As the stock market began clawing its way back up out of the 2002 4-year cycle low, the 3-month T-bill continued to decline into June 2003.  As a result, the Fed continued cutting rates even further as they continued following the 3-month T-bill rate down.    If you go back to the charts posted at you can see that the 3-month T-bill rate bottomed at .82% in June 2003.  From this point rates leveled off and in May 2004 rates began to climb.  In mid-June 2004 the 3-month T-bill rate had advanced to 1.39%.  Then in July 2004 the Fed began to raise rates and continued to do so as they once again followed the T-bill rate higher.  It was not until the 3-month T-bill rate got hit hard in August 2007 that the Fed began cutting rates and for the record, the Trend Indicator turned down in June 2007 telling us that we had entered into another rate cutting cycle.  

Also, for the record, the decline by equities that began in October 2007 was associated with the 4-year cycle top that was stretched due to the liquidity bubble to “fix” everything following the decline into 2002.   We all know how that ended with the decline into the 2009 low and once again as you can see in the chart above, the Fed cut rates all the way down.  Then, the propaganda spread by the media, was once again that they were cutting rates in order to help save the market.  But, if that were the case it obviously did not work any better than it did in association with the decline into the 2002 low.  Fact is, when you look at the charts, the Fed was once again merely following the lead of the 3-month T-bill.    As the 3-month T-bill hit bottom in 2009, the Fed stopped cutting rates.   Of course, the story is that they stopped cutting rates because the equity market hit bottom, which is more propaganda.    Fact is, the rate cuts did nothing to stop the market from falling, which again was the case into the 2002 low, and they stopped cutting rates because the 3-month T-bill found a bottom.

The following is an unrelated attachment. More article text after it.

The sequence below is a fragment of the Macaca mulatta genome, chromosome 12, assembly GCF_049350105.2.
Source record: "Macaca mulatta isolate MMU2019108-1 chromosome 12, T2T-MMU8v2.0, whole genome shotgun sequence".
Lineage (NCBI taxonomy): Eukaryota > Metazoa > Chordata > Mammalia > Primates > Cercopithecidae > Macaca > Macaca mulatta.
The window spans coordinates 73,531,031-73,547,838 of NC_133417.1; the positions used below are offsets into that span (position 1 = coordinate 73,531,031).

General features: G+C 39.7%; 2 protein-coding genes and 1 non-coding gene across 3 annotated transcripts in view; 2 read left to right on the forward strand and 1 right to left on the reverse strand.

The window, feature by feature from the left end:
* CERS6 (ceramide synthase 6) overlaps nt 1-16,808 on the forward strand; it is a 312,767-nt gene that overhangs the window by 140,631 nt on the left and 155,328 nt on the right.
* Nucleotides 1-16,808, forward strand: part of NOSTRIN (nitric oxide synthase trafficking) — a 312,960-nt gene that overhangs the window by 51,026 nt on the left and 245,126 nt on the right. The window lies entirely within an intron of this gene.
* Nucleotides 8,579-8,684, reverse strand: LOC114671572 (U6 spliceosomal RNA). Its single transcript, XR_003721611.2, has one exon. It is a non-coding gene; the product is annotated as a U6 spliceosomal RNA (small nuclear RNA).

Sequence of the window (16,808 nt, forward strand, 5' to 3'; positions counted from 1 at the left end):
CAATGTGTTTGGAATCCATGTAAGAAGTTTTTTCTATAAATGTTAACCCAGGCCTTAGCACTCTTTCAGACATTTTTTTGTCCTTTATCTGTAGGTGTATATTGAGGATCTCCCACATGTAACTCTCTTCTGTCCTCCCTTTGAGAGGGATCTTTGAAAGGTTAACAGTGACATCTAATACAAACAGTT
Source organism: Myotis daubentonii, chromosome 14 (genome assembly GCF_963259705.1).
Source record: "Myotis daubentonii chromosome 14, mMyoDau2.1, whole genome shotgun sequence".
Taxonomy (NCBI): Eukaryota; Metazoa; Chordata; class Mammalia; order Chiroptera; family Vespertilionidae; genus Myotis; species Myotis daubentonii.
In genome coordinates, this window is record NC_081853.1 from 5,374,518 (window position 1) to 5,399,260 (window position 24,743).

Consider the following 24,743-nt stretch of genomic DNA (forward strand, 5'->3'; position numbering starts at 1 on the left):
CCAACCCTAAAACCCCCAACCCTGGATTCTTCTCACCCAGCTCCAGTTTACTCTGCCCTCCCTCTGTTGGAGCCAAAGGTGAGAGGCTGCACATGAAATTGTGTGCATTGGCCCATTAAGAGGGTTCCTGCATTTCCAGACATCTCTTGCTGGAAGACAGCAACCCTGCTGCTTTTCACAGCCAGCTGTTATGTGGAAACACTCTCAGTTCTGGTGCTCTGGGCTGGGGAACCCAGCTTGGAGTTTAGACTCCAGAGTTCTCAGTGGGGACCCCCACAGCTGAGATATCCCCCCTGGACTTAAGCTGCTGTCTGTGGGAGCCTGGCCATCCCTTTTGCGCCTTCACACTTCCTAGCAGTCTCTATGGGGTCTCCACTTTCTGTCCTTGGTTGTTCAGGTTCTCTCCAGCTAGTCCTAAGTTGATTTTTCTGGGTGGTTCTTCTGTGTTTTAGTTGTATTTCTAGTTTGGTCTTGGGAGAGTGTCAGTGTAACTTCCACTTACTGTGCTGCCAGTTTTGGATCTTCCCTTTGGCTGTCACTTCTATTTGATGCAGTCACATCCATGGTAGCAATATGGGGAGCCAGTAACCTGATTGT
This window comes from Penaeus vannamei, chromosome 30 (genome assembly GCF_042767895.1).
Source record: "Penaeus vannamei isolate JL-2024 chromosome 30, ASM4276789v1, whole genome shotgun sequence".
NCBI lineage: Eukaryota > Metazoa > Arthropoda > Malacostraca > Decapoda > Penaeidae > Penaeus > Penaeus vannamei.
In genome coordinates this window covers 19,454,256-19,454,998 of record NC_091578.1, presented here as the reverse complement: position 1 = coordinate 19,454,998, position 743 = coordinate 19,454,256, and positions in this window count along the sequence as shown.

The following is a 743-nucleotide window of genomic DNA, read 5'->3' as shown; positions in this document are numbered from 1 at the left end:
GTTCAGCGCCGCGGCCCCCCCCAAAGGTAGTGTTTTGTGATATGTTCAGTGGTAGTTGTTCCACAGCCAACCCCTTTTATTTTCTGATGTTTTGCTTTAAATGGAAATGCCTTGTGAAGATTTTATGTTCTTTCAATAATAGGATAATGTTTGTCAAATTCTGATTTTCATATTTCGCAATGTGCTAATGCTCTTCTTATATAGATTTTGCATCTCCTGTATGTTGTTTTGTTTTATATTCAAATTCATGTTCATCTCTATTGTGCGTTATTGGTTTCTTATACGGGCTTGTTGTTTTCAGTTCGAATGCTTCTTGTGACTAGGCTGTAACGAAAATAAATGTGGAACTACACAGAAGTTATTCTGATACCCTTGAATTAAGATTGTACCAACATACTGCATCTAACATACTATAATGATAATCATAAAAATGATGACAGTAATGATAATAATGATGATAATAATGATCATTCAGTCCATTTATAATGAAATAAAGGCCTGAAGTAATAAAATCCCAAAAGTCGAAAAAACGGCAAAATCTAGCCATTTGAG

Now, here we sit with interest rates rising.  My subscribers have known about the structural issue with bonds that set the stage for this round of rising rates for months.    I reported at the close of 2009 that we were entering into an environment of rising rates.   It was then in February 2010 that the Fed made a proactive rate increase as my Fed model was bottoming.  This model has now been positive since March and if something doesn’t change, this model is telling us that the propensity is still toward higher rates as we move into 2011.  The question now on the news is, what will rising rates do to the equity markets?   

If we push the mainstream opinion to the side and look at the historical facts, we find that there are times in which equities have advanced in conjunction with rising rates and there are times in which equities have declined in conjunction with rising rates.  To say that rising rates are automatically good or bad for equities is putting the cart before the horse.    A complete study of the correlation between interest rates and equity price is outside of the scope of this article, but to give you just a couple of examples, during the 1966 to 1968 bear market rally, interest rates rose.   During the 1970 to 1973 bear market rally interest rates declined.  During the 1973 to 1974 meltdown by equities into their final bear market bottom, interest rates rose.   During the 1982 to early 1994 bull market in equities, interest rates declined, but then from mid-1994 into 2000 they rose.    Between 2004 and 2007 equities advanced as rates again rose and the recent advance seen by equities out of the 2009 low has occurred with interest rates basically flat.